Howdy everyone, it’s Max West here and I’m going to show you another handy tool for getting your name out and letting people know about your comics. But first, make sure you check out the new Facebook page for Sunnyville Stories. And you can still purchase a copy of Sunnyville Stories #2 over at Indy Planet if you haven’t done that already. I hope to have Sunnyville #3 ready in the first quarter of 2011. Now onto our regularly scheduled programming.
You’ve created a great print comic or graphic novel. But you want people to know about it. You want others to know about so they’ll buy it, read it, and tell all their friends. So what can you do? Why, you put out a press release of course! What’s that? You don’t know what a press release is. Well, sit down now and I’ll explain.
A press release is usually a page full of information designed to inform the press and general public about your creation. You can email them, fax them, post them up to forums, blogs and newsgroups, and even print them out and give them to traditional media outlets. Your press release should have something that grabs the attention of others. Examples of attention-getters could be the content and/or the creative team behind the work. Hmm…lemme get an example here. Here’s a sample press release that I’ve sent out myself –
For further info, contact Max West, email@example.com
SMALL PRESS COMIC, BIG WORLD
New creator debuts a well-written comics series
Comics writer-creator Max West announced the first print release of Sunnyville Stories, a comics series in development for nearly two years.
Sunnyville Stories is a slice-of-life comic centered around the small idyllic hamlet of Sunnyville. The town is home to families of anthropomorphic animals dressed in traditional clothing – males wear suits and females wear dresses. The series itself revolves around two feline teenagers: a silver tabby recently moved into town named Rusty Duncan and a butter cream furred country girl named Samantha “Sam” Macgregor.
The second episode of the series, entitled “Multiball Madness”, is now available as a 40-page magazine-sized comic. The plot involves Rusty being challenged by local rich girl Rose Von Straussen after hearing him brag about his pinball playing skills. Can Rusty triumph over Rose when they play their game? Or will Rusty see his fledgling reputation shot amongst the town’s youngsters?
The second episode continues to build upon the rich universe of Sunnyville, introduced in the series’ first episode. The series pilot episode “Beginnings” is available for free, currently being serialized through the creator’s blog.
“I was taught to write what you know,” Max West says, “And what I know are my own personal experiences of having to face a challenge and of showing others what I can do.”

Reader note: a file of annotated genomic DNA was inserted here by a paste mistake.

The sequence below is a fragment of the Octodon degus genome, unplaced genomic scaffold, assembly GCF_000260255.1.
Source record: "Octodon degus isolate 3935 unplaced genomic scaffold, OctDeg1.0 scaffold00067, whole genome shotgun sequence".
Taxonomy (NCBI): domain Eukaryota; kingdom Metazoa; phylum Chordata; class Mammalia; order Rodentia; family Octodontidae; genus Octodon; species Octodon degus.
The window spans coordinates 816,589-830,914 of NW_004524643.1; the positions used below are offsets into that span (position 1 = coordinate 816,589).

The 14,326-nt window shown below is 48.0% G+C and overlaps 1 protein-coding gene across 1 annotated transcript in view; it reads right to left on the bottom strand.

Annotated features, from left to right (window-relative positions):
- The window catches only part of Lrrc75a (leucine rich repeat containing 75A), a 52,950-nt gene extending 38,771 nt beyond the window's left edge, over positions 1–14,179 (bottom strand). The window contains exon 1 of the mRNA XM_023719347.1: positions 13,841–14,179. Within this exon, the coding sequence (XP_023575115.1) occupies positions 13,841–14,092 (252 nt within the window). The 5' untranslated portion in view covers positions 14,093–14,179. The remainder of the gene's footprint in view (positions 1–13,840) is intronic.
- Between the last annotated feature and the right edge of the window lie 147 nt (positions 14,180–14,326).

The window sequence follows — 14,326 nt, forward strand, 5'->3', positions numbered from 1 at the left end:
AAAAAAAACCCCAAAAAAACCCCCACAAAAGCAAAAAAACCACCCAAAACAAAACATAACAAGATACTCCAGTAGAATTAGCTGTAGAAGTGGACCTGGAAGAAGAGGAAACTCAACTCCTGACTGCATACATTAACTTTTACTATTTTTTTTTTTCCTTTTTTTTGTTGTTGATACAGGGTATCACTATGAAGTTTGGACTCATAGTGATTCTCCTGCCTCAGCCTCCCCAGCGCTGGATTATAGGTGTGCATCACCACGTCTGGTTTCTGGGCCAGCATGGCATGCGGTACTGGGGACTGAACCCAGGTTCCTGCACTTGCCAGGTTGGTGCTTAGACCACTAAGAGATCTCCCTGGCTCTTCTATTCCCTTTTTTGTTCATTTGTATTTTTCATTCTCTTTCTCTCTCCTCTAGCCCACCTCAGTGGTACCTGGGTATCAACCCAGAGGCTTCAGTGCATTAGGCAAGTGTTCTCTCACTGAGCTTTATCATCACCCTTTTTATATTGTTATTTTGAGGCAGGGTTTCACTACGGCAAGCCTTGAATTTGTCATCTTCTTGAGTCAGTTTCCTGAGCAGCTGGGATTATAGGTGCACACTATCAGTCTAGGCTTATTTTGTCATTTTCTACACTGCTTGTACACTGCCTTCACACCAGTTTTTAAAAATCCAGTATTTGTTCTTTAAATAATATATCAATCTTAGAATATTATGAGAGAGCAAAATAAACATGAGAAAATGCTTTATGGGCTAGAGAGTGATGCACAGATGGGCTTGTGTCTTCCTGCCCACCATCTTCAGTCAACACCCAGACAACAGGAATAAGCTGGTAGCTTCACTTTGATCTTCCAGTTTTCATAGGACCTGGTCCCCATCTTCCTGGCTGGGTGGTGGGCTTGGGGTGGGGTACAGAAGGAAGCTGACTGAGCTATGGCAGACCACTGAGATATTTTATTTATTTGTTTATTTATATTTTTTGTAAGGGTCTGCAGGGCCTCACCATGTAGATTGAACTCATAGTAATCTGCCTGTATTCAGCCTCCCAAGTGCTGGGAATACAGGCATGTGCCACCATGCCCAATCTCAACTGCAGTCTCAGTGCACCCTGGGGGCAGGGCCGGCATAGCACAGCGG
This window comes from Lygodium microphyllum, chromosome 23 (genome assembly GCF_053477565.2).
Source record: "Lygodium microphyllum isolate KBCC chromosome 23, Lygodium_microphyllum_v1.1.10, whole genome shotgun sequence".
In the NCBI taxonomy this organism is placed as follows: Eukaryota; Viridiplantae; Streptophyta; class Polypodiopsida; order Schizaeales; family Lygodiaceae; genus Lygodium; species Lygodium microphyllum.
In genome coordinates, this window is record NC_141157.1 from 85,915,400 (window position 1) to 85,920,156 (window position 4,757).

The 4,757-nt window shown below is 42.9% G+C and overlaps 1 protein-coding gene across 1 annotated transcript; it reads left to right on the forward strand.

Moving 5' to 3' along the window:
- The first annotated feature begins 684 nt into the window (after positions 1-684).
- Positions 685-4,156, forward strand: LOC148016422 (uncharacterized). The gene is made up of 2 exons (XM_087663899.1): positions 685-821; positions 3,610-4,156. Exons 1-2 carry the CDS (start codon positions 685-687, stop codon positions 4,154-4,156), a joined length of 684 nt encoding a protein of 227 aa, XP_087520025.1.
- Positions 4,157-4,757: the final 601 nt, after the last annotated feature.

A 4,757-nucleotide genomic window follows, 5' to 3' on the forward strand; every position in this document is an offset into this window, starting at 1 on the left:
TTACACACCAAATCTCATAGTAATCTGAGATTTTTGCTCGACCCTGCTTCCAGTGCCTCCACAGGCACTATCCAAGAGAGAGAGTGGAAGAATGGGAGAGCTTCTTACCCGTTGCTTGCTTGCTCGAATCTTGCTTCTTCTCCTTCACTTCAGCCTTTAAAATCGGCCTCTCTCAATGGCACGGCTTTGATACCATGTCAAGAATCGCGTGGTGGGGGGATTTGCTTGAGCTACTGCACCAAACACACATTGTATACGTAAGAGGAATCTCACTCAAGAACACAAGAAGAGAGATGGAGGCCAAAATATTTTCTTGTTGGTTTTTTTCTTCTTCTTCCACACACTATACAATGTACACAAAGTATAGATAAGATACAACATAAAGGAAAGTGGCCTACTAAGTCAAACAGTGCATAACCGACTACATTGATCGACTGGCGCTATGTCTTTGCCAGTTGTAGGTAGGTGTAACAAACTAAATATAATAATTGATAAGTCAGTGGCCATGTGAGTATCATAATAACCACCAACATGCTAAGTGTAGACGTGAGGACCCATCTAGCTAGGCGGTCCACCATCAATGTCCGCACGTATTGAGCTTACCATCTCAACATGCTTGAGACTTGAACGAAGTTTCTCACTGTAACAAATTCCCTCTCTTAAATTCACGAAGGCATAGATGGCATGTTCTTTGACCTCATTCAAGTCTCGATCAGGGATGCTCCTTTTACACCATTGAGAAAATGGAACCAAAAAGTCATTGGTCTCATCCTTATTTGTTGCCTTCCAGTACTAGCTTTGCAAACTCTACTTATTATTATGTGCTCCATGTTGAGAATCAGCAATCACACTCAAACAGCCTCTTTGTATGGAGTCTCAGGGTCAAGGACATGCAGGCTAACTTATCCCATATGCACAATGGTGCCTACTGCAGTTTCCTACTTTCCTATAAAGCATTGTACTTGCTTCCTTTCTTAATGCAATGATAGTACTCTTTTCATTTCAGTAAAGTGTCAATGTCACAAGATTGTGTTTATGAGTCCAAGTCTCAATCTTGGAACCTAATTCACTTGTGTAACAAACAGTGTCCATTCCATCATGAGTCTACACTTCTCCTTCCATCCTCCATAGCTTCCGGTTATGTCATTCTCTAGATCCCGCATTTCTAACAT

The clean, straightforward line art of Mr. West’s comics evoke the feel of traditional newspaper comics and the work of Expressionist painter/draftsman Paul Klee – both of which Mr. West has cited as artistic influences on his work.
Max West resides in New York and holds a degree in creative writing from Baruch College. He has also trained at the School of Visual Arts in New York City, receiving training from experts in the comics field. At the time of this writing, the third episode of Sunnyville, an adventure story called “the Train Robbers”, is being inked. It is expected to be available in the first quarter of 2011. Sunnyville Stories #2 is currently available through IndyPlanet.com and ComicsMonkey.com at a retail price of US$ 2.99.
For more information, please visit the official Sunnyville Stories web log for weekly updates by the creator at http://www.sunnyvillestories.com
The above press release of mine is just an example. Putting the phrase “for immediate release” at the top along with contact info such as your name, email and maybe even a phone number would also help. Try to keep it to a page long and put information into the press release such as the title of your comic/graphic novel, what’s interesting about it, when it’s coming out, and technical details such as the price, when it becomes available, and where you can get it from.
Okay, so now you have your press release – but what do you do with it? Send it out! Email it, fax it, send it through the mail. You can send it out to publications such as Comic Buyer’s Guide and Comic Shop News. You can send it to comics news websites too like Newsarama and Comic Book Resources. You can also post it to newsgroups and to forums that cover comics. Be sure though to do what I do – in the title header, put in brackets the word “hype” – [HYPE]. Why? You might piss off regular users of the newsgroup who may view you as a spammer. If anyone insults you or your work, don’t engage them – just ignore them. Of course, if you get a lot of people who are openly hostile to you for posting your press release to a newsgroup or forum, then take a hint and move on.
Don’t limit yourself to venues just with comics. If your comic/graphic novel involves a certain subject like gambling, basketball, politics, goldfish, a certain historical period, or quantum physics, then try sending your press release to some publications, forums, experts, newsgroups, websites, etc. that cover that topic.
Releasing your press release once may not be enough. Follow up with the same press release soon after or try doing another one.
That’s it for this week. I’ll have some more cool stuff up next week so until then, bye-bye.